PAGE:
List<JTextField> textFields = new ArrayList<JTextField>();
for (Product p : productList) {
    textFields.add(new JTextField());
}

Then use that list along with your product list to place your Components on your JPanel

JPanel panel = new JPanel();
for (int i = 0; i < textFields.size(); i++) {
    panel.add(new JLabel(productList.get(i).getName()));
    panel.add(textFields.get(i));
}
Put your calculation code in a separate reusable method
private double calculateTotal(String amount, double cost) {
    int amnt = Integer.parseInt(amount);
    return cost * amnt;
}
Now loop through your generated 'TextBoxes' to calculate the totals
Handle the NumberFormatException that may be thrown by Integer.parseInt
private void jButton2ActionPerformed(ActionEvent evt) {
    caselist = new ArrayList<String>();
    for (int i = 0; i < textFields.size(); i++) {
        try {
            double total = calculateTotal(textFields.get(i).getText(), productList.get(i).getPrice());
            caselist.add(productList.get(i).getName() +" Total - £" +  total);
        } catch (NumberFormatException e) {
            caselist.add(productList.get(i).getName() +" invalid amount");
        }
    }
}
Here is everything rolled into one

so you can copy and run it to see how it all fits together. It was put together quickly, so it is not the best way to structure your program

import java.awt.event.ActionEvent;
import java.awt.event.ActionListener;
import java.util.ArrayList;
import java.util.List;

import javax.swing.JButton;
import javax.swing.JFrame;
import javax.swing.JLabel;
import javax.swing.JPanel;
import javax.swing.JTextField;

public class ProductCalc extends JFrame {
    public static void main(String[] args) {
        new ProductCalc();
    }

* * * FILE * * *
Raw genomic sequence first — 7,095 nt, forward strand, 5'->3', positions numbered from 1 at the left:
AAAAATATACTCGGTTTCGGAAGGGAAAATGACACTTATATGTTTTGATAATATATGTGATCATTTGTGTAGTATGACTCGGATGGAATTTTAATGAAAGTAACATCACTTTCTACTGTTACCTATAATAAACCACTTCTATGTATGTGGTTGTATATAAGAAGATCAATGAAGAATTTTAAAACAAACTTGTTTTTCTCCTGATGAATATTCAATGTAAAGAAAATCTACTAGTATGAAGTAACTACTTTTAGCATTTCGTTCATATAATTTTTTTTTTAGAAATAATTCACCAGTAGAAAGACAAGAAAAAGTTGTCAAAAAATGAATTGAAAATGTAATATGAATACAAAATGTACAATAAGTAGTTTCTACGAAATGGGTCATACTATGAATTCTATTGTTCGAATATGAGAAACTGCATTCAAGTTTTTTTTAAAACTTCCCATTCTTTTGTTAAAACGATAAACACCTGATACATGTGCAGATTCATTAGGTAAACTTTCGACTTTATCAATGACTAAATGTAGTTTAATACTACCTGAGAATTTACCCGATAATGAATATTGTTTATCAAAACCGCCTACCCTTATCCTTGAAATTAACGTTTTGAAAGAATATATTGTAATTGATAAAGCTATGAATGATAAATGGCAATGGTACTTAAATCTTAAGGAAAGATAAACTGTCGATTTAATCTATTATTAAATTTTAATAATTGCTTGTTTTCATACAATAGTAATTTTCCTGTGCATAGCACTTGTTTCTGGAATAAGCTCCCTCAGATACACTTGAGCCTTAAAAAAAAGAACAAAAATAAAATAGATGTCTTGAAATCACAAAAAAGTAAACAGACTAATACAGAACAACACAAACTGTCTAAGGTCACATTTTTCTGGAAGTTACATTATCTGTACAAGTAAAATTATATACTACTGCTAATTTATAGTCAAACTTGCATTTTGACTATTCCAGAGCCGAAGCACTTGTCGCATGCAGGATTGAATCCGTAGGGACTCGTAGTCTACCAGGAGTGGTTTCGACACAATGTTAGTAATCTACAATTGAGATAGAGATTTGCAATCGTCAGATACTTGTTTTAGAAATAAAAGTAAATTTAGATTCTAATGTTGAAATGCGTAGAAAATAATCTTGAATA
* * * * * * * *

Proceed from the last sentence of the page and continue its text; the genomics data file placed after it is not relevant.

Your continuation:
private List<Product> productList;
    private List<JTextField> textFields;
    private List<String> caselist;

    public ProductCalc() {
        this.setDefaultCloseOperation(EXIT_ON_CLOSE);

        productList = new ArrayList<Product>();
        productList.add(new Product("Milk", 10.00));
        productList.add(new Product("Bread", 20.00));
        productList.add(new Product("Eggs", 5.00));

        textFields = new ArrayList<JTextField>();
        for (Product p : productList) {
            textFields.add(new JTextField(10));
        }

        JPanel panel = new JPanel();
        for (int i = 0; i < textFields.size(); i++) {
            panel.add(new JLabel(productList.get(i).getName()));
            panel.add(textFields.get(i));
        }

        JButton button = new JButton("click");
        button.addActionListener(new ActionListener() {
            @Override
            public void actionPerformed(ActionEvent evt) {
                jButton2ActionPerformed(evt);
            }
        });
        panel.add(button);

        this.setSize(500, 500);
        this.add(panel);
        this.setVisible(true);
    }

    private void jButton2ActionPerformed(ActionEvent evt) {
        caselist = new ArrayList<String>();
        for (int i = 0; i < textFields.size(); i++) {
            try {
                double total = calculateTotal(textFields.get(i).getText(), productList.get(i).getPrice());
                caselist.add(productList.get(i).getName() + " Total - £" + total);
            } catch (NumberFormatException e) {
                caselist.add(productList.get(i).getName() + " invalid amount");
            }
        }
        for (String s : caselist) {
            System.out.println(s);
        }
    }